Eurovision Back In Time

1958: the one where the juries couldn’t spot a worldwide smash hit Written by: Andrew Brook

Eurovision Back In Time

In the run-up to the 2018 contest we’ll be taking a look back at earlier editions from years ending in ‘8. And to begin with we go right back to the 1958 contest, when Eurovision was in its infancy.

Things could hardly have been more different; the contest took place on a Wednesday, and lasted just over an hour. The first of just ten songs started barely a minute from the start of the show, whilst the presenter – the wonderfully named Hannie Lips – didn’t take to the stage at all until all the songs had been presented.


Hannie Lips


The venue for the contest was the small town of Hilversum. And if you have to ask “Où est Hilversum?” then you’re too young to remember the bakelite radiograms, with a dial that proudly displayed the name of Hilversum alongside Florence, Vienna, Paris and London.  

The set for 1958 was modern in design. The names of the songs were presented on the new-fangled scoreboard in thrilling lower case. The logo for the contest was a funky piece of modern art, which was intended to be represented on the tiny stage, but ended up looking more like a rickety window frame with some net curtains draped over it. And flowers. Tulips everywhere. It is a wonder the orchestra didn’t spend the evening sneezing!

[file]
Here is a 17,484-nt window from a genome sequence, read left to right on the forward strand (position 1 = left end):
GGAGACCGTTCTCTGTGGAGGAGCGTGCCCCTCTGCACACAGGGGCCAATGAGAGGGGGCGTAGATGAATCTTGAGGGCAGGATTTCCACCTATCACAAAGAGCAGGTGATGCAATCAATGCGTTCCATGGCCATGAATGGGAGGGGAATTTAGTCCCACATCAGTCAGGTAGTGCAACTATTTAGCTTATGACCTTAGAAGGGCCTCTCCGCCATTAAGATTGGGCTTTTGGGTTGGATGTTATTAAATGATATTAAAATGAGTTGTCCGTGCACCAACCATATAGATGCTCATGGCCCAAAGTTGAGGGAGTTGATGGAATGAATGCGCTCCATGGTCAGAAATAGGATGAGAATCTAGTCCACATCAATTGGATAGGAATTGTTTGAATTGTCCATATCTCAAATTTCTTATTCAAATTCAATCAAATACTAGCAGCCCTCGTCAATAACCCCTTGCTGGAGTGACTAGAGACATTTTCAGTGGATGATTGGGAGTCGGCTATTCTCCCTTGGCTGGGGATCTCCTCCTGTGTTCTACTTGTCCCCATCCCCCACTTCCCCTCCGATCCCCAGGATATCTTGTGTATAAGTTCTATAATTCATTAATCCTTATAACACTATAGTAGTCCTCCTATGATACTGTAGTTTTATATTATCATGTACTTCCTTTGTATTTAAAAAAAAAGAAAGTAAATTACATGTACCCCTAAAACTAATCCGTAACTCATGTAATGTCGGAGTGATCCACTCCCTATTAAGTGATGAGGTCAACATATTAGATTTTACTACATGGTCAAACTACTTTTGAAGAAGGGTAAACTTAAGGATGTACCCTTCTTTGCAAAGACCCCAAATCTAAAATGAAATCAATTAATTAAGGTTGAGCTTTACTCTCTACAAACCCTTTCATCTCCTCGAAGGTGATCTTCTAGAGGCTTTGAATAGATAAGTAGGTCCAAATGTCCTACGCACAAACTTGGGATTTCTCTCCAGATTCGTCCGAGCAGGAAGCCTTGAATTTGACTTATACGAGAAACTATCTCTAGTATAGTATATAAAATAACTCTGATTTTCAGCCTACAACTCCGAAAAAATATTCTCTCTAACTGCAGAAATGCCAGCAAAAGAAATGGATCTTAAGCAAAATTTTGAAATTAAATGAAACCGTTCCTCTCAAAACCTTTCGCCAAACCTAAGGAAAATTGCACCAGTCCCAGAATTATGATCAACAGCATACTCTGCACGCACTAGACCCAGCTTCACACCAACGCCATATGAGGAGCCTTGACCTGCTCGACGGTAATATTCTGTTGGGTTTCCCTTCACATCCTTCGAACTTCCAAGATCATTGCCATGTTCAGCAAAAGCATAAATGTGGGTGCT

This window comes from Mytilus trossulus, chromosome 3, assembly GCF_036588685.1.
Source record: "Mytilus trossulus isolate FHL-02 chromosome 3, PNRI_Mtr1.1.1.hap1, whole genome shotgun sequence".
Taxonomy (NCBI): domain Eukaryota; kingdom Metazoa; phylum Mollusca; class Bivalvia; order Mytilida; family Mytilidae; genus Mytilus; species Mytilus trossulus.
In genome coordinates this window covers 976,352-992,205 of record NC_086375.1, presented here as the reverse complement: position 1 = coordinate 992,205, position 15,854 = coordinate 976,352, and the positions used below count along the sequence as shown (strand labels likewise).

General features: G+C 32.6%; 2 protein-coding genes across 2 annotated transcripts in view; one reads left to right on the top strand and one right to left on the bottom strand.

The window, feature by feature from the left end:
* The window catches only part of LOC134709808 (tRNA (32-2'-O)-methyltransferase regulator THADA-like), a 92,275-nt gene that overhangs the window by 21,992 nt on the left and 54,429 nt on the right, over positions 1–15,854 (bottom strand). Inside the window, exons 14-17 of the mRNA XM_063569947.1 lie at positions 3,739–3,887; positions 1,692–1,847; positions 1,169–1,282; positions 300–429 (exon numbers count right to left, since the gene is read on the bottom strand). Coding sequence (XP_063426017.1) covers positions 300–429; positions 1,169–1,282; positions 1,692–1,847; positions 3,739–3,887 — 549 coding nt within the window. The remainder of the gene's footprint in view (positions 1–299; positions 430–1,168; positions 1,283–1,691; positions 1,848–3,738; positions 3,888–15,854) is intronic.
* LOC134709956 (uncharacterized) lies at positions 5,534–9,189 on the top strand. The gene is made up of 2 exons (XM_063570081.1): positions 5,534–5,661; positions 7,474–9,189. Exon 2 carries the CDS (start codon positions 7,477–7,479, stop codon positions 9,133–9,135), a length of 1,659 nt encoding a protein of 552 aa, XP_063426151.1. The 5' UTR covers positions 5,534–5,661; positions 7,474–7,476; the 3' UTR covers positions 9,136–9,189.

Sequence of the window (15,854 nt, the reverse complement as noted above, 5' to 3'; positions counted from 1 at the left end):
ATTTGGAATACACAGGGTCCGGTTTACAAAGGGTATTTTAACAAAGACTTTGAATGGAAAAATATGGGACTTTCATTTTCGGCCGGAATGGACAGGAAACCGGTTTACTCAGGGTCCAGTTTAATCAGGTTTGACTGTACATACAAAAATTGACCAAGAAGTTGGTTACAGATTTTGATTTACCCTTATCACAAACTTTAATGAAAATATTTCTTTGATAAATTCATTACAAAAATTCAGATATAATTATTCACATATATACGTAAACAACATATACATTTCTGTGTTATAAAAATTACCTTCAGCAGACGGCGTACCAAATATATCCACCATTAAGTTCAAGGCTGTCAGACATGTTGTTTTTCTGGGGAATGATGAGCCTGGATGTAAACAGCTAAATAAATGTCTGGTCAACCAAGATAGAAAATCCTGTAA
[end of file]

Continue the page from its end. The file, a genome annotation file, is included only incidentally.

And so to the songs. In what was only the third contest the winners of the previous two editions returned, with mixed results. The reigning champion, Corry Brokken, performed second - and came last, with a song that didn’t seem noticeably worse than her winning song the year before. An early example of the curse of performing second? Corry is the only singer to have come both first and last. She is very fondly remembered by Eurovision fans for her appearance during the voting at the 1998 contest, where a pre-rehearsed exchange presenter Ulrika Johnsson went wrong, and Ulrika’s comment “A long time ago, was it?” sent the entire audience into hysterics.

Returning to the contest for the third and final time was the grande dame of Eurovision, Lys Assia. She sung a jaunty little ditty called ‘Giorgio’, which had more than a passing resemblance to ‘The Ballad Of Davy Crocket’. It went down well with the judges, and after the penultimate round of voting was one point behind the leader.